I am stumped at how to work out the tax for an invoice, when discounts are applied to invoices that have multiple line items with multiple tax rates? See my example invoice below:

SomeItemOne(Tax: 20%) - Cost:£2.45 | Qty:1 (Line Sub Total: £2.45) 
SomeItemTwo(Tax: 20%) - Cost:£22.45 | Qty:5 (Line Sub Total: £112.25) 
SomeItemThree(Tax: 10%) - Cost:£68.99 | Qty:4 (Line Sub Total: £275.96) 
SomeItemFour (Tax: 0%) - Cost:£68.99 | Qty:4 (Line Sub Total: £275.96) 

This would give me an invoice breakdown of:

Subtotal: £666.62
Tax (20% of 114.70): £22.94
Tax (10% of 275.96): £27.60
Tax (0% of 275.96): £0
Total: £717.16

I now need to offer a 50% discount on this invoice. How is this calculated with multiple tax rates?

I can't just take 50% off the Subtotal? As I won't be able to correctly calculate the different tax rates?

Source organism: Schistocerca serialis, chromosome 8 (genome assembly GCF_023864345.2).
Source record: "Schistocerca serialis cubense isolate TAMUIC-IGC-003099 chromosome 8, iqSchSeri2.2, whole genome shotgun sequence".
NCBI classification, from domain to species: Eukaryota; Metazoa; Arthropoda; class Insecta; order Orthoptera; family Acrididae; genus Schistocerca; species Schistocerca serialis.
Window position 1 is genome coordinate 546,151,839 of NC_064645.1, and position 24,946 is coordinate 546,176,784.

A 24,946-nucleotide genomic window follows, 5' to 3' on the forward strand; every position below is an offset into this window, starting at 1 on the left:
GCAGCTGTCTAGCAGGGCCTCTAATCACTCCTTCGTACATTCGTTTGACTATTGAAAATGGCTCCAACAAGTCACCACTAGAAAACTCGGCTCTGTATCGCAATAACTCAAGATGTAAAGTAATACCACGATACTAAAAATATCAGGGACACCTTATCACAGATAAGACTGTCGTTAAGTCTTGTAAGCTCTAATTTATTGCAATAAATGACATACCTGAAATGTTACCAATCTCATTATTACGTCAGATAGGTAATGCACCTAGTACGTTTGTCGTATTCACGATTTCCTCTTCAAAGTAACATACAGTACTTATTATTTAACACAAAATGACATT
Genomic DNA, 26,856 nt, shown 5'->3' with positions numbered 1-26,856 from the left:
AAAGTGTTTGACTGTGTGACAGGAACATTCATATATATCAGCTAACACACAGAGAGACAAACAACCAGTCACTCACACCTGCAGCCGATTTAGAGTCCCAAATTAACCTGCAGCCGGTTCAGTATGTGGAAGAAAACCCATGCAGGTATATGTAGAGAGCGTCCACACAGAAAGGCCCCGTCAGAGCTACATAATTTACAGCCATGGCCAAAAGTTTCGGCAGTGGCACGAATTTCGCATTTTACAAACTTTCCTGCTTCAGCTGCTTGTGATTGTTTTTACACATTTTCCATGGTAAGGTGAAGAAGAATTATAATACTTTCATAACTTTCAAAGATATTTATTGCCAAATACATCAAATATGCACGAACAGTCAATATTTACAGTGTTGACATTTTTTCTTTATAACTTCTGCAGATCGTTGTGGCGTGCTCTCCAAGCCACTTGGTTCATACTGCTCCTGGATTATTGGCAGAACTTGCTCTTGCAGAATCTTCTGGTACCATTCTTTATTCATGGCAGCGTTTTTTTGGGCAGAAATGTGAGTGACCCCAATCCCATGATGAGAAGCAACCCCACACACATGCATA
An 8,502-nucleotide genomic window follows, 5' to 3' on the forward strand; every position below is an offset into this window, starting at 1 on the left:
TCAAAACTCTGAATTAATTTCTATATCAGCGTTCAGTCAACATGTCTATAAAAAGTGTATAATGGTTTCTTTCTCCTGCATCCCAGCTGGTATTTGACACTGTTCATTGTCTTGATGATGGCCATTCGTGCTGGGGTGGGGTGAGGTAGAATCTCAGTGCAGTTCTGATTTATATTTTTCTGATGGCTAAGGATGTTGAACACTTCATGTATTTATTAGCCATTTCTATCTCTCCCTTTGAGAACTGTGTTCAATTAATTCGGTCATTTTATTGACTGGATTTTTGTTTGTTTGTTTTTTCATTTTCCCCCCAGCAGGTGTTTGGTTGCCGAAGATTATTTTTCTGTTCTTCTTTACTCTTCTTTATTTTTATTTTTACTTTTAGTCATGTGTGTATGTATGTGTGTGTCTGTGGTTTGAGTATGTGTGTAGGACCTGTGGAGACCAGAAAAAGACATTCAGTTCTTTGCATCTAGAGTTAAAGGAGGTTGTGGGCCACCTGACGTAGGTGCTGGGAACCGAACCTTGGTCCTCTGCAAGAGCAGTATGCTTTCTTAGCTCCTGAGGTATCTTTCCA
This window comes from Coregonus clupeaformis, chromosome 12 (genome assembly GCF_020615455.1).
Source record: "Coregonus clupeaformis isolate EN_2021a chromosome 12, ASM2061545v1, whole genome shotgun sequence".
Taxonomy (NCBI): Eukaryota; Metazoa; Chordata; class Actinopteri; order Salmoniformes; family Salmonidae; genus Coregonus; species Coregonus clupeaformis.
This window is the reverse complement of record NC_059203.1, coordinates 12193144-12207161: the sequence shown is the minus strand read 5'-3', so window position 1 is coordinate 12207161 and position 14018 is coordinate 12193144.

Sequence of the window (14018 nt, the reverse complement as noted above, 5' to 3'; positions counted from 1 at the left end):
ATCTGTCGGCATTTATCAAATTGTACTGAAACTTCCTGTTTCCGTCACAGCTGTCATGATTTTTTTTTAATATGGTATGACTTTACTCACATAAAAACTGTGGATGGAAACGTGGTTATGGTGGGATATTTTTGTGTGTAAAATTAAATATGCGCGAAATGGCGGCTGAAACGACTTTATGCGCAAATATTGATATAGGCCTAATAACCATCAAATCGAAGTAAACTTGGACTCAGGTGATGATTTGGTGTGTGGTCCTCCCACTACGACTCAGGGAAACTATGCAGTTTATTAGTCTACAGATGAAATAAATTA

Apply the discount before you apply the tax (unless your specific tax jurisdiction calls for the tax to be applied to the pre-discount value - NOTE that this would not be normal in the USA/EU). Then calculate the tax normally on the now-discounted pricing.

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    Note that mathematically, if you applied the discount to the subtotal and the taxes individually, you would end up with the same result as using this method, you'd just have a lot more work to do :p – corsiKa Oct 10 '18 at 16:48
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    I would normally agree, but this method also eliminates potential rounding errors in the case that the tax is applied in an itemized manner instead of to the final subtotal (such as $0.013 due in tax, which is either $0.01 or $0.02 depending on the tax code). – GOATNine Oct 10 '18 at 17:48

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